What is the tax on dividends paid out?

Because S Corps are pass-through entities and do not pay Corporate tax, they are not subject to tax on dividends paid out. Corporate profits go directly to the owners, which is why S Corps are a good option for small business owners.[7]

What is the difference between a C Corp and an S Corp?

S Corporations are pass-through entities that offer many tax benefits, most importantly helping business owners avoid double taxation.

What is the tax rate for an S Corp?

Since Corporate profits and losses pass through to S Corp shareholders, tax rates are determined based on each shareholder’s individual rate.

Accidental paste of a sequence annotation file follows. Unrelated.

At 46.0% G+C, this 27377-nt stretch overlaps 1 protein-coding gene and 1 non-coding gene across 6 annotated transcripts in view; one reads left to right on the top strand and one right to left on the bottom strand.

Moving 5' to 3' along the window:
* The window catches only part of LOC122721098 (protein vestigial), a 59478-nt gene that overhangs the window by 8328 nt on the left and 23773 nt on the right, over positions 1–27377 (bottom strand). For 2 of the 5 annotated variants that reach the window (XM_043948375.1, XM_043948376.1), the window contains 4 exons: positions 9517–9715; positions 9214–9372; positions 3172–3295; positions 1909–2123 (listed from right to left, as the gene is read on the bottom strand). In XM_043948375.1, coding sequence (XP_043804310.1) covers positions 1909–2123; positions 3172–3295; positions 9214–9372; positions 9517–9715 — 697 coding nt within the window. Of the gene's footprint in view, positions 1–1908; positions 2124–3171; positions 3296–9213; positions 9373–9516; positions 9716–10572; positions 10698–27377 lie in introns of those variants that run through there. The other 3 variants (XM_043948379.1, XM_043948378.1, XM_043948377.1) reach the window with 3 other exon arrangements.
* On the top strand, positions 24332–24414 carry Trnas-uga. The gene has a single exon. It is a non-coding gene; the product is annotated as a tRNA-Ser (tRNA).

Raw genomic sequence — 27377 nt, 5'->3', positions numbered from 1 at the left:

1. Internal Revenue Service. “S Corporations.” Accessed December 22, 2023.

  2. Internal Revenue Service. “Instructions for Form 2553. (Rev. December 2020).” Accessed December 23, 2023.

  3. Internal Revenue Service. “About Form 2553, Election by a Small Business Corporation.” Accessed December 23, 2023.

  4. Investopedia. “What Is an S Corp? Definition, Taxes, and How to File.” Accessed December 23, 2023.

  5. Internal Revenue Service. “Instructions for Schedule D (Form 1120-S).” Accessed December 23, 2023.

  6. Internal Revenue Service. “Publication 536 (2022), Net Operating Losses (NOLs) for Individuals, Estates, and Trusts.” Accessed December 23, 2023.

  7. Investopedia. “Can a Corporation Deduct Dividend Payments Before Its Taxes Are Calculated?” Accessed December 23, 2023.

Originally published on January 04, 2024, and last edited on January 04, 2024.